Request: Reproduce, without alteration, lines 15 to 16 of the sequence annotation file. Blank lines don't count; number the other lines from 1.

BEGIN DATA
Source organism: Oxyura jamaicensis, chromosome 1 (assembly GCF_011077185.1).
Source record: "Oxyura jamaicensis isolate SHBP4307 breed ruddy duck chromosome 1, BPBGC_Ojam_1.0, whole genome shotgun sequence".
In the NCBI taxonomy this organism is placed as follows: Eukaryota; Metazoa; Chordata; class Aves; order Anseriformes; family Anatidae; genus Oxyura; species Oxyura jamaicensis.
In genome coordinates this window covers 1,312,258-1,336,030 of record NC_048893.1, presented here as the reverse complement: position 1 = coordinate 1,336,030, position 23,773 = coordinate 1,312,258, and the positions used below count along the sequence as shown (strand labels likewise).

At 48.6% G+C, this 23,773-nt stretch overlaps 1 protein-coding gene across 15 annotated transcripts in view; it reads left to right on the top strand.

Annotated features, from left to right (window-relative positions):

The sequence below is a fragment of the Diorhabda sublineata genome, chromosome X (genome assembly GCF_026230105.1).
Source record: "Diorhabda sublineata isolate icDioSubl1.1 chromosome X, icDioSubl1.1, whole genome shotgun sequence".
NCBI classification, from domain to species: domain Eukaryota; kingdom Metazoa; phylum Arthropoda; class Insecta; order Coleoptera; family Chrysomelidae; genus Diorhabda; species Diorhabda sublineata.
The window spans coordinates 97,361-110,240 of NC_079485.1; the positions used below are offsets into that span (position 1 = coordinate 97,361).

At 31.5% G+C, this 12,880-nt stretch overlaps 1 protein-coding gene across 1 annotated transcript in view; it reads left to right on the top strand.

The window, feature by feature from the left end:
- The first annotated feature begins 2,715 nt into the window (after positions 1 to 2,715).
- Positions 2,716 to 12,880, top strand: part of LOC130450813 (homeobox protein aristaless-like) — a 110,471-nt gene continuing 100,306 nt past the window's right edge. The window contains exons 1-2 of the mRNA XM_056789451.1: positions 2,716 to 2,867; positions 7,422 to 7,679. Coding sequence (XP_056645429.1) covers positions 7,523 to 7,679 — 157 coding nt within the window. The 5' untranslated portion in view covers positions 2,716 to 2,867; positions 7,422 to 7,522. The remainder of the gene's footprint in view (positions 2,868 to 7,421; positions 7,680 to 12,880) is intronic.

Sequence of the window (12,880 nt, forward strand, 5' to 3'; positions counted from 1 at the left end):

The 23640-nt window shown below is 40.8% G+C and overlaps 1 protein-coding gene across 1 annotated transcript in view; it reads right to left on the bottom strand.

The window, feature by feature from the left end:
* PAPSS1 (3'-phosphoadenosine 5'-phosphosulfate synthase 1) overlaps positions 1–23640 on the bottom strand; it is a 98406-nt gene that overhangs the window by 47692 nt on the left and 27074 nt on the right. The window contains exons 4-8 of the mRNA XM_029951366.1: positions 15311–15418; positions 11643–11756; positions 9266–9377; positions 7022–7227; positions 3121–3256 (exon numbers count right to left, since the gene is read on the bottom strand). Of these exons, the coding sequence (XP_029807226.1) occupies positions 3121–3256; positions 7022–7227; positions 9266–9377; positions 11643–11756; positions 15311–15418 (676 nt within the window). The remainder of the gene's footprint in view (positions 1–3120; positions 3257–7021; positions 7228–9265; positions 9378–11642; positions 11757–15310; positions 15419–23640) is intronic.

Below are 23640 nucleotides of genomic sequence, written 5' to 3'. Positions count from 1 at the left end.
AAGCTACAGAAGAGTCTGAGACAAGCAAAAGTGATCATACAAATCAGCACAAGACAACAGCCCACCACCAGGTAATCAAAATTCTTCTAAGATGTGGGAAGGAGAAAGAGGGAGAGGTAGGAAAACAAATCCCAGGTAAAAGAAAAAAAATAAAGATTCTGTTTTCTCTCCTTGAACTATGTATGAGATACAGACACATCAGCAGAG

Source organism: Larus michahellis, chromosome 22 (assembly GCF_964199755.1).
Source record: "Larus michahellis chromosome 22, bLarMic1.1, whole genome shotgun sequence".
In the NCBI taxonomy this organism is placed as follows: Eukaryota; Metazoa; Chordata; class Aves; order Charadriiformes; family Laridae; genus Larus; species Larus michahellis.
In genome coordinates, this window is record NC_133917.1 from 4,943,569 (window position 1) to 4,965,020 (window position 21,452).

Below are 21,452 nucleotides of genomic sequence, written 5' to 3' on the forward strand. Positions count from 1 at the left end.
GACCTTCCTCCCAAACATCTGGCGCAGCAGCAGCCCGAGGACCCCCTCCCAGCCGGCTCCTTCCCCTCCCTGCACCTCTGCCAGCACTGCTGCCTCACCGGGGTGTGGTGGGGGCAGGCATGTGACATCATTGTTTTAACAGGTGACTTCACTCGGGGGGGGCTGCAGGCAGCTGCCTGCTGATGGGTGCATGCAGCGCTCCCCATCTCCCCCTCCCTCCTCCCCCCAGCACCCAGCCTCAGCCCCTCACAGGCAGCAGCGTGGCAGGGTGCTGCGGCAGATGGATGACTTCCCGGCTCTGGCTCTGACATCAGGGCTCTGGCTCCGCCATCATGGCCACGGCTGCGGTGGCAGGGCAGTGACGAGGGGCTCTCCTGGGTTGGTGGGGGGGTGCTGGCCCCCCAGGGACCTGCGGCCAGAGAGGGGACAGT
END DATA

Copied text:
Sequence of the window (12,880 nt, forward strand, 5' to 3'; positions counted from 1 at the left end):

The 23640-nt window shown below is 40.8% G+C and overlaps 1 protein-coding gene across 1 annotated transcript in view; it reads right to left on the bottom strand.